Five ways to improve your leadership skills

SPONSORED: Be a better boss with these top tips.

by MT Staff
Last Updated: 05 Sep 2016

Leadership is never an easy task, and while we’d all like to be Cristiano Ronaldo leading our national football team to glory on a world stage, often it’s more like Captain Scott leading a doomed expedition to the South Pole – especially when the shifting economic landscape makes it impossible to see more than a few steps ahead. So here are a few tips for tightening those leadership skills…

1. Get your hands dirty. The best way to gain a fresh perspective on your organisation, and its challenges, is to get yourself to the coalface and do what your team is doing. You’ll quickly feel whether it’s really heading where it should be – and what needs to change. Those lessons will land much better if you can show your team how to improve things, rather than delegating from on high. And they’ll respect you for it too.

2. Embody the vision. It’s hard to imagine a more revered leader than Apple’s Steve Jobs, who advised budding leaders to ‘be a yardstick of quality’. Jobs’s point was that many people weren’t used to working in places that expected the level of excellence that Apple did. So he had to embody that himself. By doing so he was able to keep his team fixed on their goal, and motivated to hit it.

3. Get the most out of your team. No one can do everything alone, so make sure you listen to people – especially if you’ve followed the old adage of surrounding yourself with people who are better than you in the first place. Then it should be more about facilitating them than leading. As astronaut Chris Hadfield wrote: ‘leadership is about laying the groundwork for others' success, and then standing back and letting them shine’.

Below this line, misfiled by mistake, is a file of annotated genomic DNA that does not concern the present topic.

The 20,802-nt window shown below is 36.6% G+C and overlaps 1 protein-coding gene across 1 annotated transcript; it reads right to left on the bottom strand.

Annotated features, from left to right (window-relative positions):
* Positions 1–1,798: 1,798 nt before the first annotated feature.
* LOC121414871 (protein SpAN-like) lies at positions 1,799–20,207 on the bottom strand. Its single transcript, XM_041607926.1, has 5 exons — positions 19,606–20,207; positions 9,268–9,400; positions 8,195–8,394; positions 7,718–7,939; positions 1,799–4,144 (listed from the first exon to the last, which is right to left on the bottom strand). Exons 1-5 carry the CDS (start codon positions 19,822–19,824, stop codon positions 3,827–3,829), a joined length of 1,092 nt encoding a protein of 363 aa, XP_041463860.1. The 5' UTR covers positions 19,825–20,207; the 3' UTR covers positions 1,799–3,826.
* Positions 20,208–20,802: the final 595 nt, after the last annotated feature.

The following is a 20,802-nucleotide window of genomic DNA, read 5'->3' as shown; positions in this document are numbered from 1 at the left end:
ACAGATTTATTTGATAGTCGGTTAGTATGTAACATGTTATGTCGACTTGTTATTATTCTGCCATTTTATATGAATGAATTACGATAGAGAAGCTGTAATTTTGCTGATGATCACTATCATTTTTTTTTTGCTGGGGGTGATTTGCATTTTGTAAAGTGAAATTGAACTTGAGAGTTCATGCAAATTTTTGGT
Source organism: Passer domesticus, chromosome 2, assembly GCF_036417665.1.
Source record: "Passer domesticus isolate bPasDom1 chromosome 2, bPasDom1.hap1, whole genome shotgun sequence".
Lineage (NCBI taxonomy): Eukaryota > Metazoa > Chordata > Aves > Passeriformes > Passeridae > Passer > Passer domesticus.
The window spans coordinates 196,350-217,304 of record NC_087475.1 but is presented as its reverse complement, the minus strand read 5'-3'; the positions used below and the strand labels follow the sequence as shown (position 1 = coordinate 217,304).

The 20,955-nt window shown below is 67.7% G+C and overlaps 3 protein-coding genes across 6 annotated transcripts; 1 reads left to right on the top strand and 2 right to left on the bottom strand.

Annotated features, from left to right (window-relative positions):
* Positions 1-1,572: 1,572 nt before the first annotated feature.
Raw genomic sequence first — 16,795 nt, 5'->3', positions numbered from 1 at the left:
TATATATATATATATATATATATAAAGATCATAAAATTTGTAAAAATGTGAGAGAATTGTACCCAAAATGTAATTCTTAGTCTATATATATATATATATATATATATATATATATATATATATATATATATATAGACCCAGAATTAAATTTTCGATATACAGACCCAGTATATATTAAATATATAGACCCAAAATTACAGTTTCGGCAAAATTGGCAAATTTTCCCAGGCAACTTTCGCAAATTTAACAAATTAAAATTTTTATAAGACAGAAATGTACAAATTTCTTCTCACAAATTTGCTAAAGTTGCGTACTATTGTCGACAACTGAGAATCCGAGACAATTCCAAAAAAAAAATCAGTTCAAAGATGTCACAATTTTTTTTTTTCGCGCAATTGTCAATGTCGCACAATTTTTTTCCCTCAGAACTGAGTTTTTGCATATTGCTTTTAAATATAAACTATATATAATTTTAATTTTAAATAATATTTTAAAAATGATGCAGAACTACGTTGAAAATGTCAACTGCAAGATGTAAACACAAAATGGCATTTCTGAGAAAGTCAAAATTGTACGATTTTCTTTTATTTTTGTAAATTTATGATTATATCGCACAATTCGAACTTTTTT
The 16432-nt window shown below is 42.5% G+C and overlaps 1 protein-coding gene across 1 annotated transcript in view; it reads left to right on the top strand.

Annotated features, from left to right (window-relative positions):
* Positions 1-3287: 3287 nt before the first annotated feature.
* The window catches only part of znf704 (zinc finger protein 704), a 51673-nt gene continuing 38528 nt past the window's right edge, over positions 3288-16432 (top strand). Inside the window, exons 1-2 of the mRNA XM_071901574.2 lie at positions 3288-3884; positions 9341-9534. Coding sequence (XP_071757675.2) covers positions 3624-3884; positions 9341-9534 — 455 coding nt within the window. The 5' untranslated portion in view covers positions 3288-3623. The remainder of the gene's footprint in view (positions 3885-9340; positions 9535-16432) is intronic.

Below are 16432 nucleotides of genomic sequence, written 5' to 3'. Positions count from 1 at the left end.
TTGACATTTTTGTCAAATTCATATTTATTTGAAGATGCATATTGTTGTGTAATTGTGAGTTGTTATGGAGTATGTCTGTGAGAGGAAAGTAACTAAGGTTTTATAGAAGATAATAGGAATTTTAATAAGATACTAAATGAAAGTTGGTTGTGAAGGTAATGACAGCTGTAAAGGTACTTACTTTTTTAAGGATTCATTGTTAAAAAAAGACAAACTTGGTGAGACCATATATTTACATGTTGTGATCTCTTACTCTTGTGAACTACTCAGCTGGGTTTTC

4. Go out and teach. There’s no better way to make you re-examine what you know, and highlight what you don’t, than by passing on your knowledge and expertise to those who can benefit from it. That could be sharing your earlier work with a struggling team member, giving internal training, or even going outside the company: lecturing at universities or mentoring in your community. New environments can do a lot to freshen up thinking.

5. Go out and learn. One of the key issues with training courses is whether you’ll really remember and apply those lessons when you get back to the office. HotHouse is a creative leadership program launched by and hosted at the jaw-dropping Eden Project in Cornwall, described as the ‘8th wonder of the world’ and home to the largest rainforest in captivity. Drawing from the expertise of the project’s founder Sir Tim Smit, and other experts in natural leadership, this four-day fully residential course promises to ‘transform the way you approach and inhabit your workplace’.

Attendees meet like-minded individuals from a variety of sectors, ‘giving you access to a living network of collaborators, experiences and shared thinking.’ Our guess is that you’ll retain far more from immersing yourself with others in an epic location, with inspiring stories from session leaders and behind-the-scenes insights, than you would from a drab training room and a flip chart.

To find out more and register your interest in HotHouse, click here.


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